How Does Estrogen Help in Controlling Type 2 Diabetes?

Type 2 Diabetes is one of the most important health problems all over the world.

About 84 million people in the United States live with prediabetes, a condition where blood sugar levels are very high but not high enough to warrant a diagnosis of type 2 diabetes.

Usually, prediabetes occurs in people with insulin resistance – a condition in which cells in some vital organs do not respond well to insulin and therefore do not absorb enough glucose from the blood.

A Hormone That May Reduce Insulin Resistance and Glucose Production

Are there?

Researchers believe that estrogen has the potential to do this, thereby reducing the prevalence of type 2 diabetes.

Currently, more than 100 million people in the United States live with diabetes or prediabetes, and estimates suggest that more than 30 million adults have type 2 diabetes.

Shaodong Guo, associate professor of Nutrition and Food Science at Texas A&M University, College Station, led the new research. The study was published in Diabetes, the journal of the American Diabetes Association.

You can reach our article for estrogen and other female hormones.

Why Should We Study the Metabolic Effect of Estrogen?

Guo explains the motivation for the study, saying that previous observational research has revealed less of a link between the incidence of type 2 diabetes and premenopausal women.

Also, clinical and animal studies have found a strong link between estrogen deficiency and metabolic disorders.

“Premenopausal women show increased insulin sensitivity and a reduced incidence of type 2 diabetes compared with age-equivalent men,” Guo said. “However, this advantage disappears after menopause with impaired glucose homeostasis, in part due to reduced circulating estrogen.”

However, researchers have yet to elucidate the mechanisms responsible for these links.

Also, estrogen-blind use as a potential treatment for type 2 diabetes and other prediabetes metabolic dysfunctions can cause serious side effects. For example, stroke, breast cancer, blood clots, and heart attack are some of the health risks associated with estrogen therapy.

“This is why it is so important to understand the tissue-specific effect of estrogen and its molecular mechanism in metabolic regulation,” Guo said.

“Once this mechanism is understood, it will aid in the development of targeted estrogen mimics that could provide therapeutic benefits without the unwanted side effects.”

Foxo1 Mediates Estrogen Metabolic Effects

In the new study, the researchers “wanted to understand the mechanism by which estrogen regulates gluconeogenesis by interacting with hepatic Foxo1,” cited the lead researcher for a gene also called forklift box O1.

Gluconeogenesis describes the synthesis process by which glucose is produced.

The Foxo1 gene encodes a transcription factor or a type of protein that helps activate or deactivate other genes.

“Foxo1” is the main target of insulin signaling and regulates metabolic homeostasis in response to oxidative stress, the US National Library of Medicine reports.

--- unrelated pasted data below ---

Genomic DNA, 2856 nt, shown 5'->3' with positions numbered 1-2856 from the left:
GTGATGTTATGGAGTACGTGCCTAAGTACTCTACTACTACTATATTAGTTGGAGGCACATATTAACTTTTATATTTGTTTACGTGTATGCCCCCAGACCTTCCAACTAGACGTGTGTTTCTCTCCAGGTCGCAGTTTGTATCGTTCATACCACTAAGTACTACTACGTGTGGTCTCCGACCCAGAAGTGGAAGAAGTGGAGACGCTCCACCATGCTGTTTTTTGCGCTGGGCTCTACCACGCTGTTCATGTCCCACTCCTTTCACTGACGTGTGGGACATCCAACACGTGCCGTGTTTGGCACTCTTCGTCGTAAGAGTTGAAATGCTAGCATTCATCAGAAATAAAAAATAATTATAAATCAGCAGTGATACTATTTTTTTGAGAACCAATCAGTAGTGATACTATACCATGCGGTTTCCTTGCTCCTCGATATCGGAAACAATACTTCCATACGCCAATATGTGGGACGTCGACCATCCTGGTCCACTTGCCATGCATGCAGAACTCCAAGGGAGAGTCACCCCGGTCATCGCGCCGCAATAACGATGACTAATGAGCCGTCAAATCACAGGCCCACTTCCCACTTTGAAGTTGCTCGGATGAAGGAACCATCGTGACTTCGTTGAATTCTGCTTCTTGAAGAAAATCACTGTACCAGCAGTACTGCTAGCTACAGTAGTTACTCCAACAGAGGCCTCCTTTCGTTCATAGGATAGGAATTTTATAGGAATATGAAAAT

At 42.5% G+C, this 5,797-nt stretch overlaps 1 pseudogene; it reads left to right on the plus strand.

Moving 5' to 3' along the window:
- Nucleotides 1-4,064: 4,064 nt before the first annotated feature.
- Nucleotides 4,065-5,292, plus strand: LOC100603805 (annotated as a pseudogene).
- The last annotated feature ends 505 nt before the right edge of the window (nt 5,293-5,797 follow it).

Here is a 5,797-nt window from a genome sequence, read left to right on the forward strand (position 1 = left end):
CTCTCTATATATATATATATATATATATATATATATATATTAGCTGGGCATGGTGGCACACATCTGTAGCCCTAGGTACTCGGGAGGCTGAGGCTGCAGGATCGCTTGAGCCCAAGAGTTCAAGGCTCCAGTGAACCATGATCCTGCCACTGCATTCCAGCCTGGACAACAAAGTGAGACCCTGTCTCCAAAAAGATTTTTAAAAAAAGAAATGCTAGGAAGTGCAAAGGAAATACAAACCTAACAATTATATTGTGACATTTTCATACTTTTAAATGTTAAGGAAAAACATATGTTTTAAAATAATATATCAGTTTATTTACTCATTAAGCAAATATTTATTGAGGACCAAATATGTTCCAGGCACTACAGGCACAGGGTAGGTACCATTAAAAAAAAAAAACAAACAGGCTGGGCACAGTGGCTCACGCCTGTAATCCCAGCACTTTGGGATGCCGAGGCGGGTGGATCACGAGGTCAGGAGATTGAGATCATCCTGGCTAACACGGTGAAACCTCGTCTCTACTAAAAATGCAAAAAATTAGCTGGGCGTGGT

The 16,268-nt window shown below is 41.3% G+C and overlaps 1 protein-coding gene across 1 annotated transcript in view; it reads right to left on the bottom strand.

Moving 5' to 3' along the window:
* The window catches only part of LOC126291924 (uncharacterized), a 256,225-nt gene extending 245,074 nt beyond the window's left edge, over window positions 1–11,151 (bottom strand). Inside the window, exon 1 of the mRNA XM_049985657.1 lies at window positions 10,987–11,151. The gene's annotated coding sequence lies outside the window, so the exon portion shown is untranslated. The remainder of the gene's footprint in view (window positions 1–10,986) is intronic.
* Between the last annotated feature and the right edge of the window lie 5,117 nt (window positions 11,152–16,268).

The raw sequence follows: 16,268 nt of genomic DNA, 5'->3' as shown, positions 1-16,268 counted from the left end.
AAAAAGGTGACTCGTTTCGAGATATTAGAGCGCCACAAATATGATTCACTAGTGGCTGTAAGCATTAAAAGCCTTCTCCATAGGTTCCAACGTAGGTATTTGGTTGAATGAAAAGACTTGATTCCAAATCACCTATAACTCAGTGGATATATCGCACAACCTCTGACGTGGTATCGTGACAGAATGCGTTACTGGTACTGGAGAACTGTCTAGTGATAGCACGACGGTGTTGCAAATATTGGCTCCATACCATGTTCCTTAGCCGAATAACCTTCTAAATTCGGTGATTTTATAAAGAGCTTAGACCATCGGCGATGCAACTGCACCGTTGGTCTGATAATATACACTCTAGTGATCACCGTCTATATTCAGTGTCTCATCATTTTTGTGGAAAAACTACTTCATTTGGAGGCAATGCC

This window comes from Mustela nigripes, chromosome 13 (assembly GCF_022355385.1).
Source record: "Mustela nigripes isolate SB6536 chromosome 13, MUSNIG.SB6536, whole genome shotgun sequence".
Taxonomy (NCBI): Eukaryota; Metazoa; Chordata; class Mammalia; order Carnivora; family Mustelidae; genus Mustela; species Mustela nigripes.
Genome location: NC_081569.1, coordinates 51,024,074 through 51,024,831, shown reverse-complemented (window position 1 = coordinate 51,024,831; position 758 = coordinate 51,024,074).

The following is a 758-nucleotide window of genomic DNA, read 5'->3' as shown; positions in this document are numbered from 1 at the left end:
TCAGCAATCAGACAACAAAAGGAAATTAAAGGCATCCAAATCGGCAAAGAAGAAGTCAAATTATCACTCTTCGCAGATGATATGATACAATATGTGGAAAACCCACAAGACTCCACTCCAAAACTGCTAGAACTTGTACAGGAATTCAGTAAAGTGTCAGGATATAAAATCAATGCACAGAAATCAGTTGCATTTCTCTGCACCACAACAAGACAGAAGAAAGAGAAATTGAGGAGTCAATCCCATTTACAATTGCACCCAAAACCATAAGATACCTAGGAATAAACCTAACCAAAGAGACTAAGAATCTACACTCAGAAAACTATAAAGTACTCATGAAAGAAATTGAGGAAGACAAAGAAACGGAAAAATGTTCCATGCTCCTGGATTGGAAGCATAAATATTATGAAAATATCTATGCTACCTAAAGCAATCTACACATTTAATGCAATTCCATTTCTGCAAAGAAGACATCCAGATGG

As Guo explains, “Foxo1 has an important role in regulating glucose production through insulin signaling. It is an essential component of insulin signaling cascades that regulate cellular growth, differentiation, and metabolism.”

To investigate the role of the gene and how it interacts with estrogen, the researchers studied male mice, ovariectomized female mice, and both male and female mice whose Foxo1 genes were transplanted in the liver.

The researchers used an estrogen-secreting subcutaneous implant in mice. This implant improved “insulin sensitivity and suppressed gluconeogenesis” in male mice as well as ovariectomized female mice.

However, the implant did not affect rodents with knocked out liver-specific Foxo1 genes. “This suggests that Foxo1 should be effective at suppressing gluconeogenesis for estrogen,” Guo explained.

“We also showed that estrogen suppresses hepatic glucose production through activation of estrogen receptor signaling, which may be independent of the insulin receptor substrates Irs1 and Irs2.”

“This reveals an important mechanism for estrogen in regulating glucose homeostasis,” says Guo. The beneficial effects of estrogen on glucose homeostasis may be controlled by liver-specific Foxo1-mediated gluconeogenesis, rather than promoting glucose uptake into the muscles.

Therapeutic and Dietary Effects of Estrogen in Type 2 Diabetes

Guo explained the therapeutic implications of the findings: “Identification of the tissue-specific effects of estrogen and direct targets of estrogen receptors will facilitate the development of new selective ligands that prevent obesity without promoting type 2 diabetes, cardiovascular disease, and abnormal sex characteristics or breast cancer.”

Finally, the researcher also commented on the dietary results of the study. Some foods, such as soybeans, tofu, and miso soup, contain phytoestrogens that can have the same beneficial effects on metabolic health.

“It provides a fundamental understanding that dietary intervention can play an important role in controlling obesity, diabetes, and related chronic diseases,” says Guo.

“Investigated the role of estrogen in the control of glucose homeostasis, which has a profound impact on our understanding of obesity and diabetes, as well as potential dietary interventions.”

Shaodong Guo, Ph.D.

MedicalNewsToday, How can estrogen help control type 2 diabetes?, 2019

Reference

https://www.niddk.nih.gov/health-information/diabetes/overview/what-is-diabetes/prediabetes-insulin-resistance

https://www.cdc.gov/media/releases/2017/p0718-diabetes-report.html

http://diabetes.diabetesjournals.org/content/early/2018/11/21/db18-0638

https://www.nhlbi.nih.gov/files/docs/pht_facts.pdf

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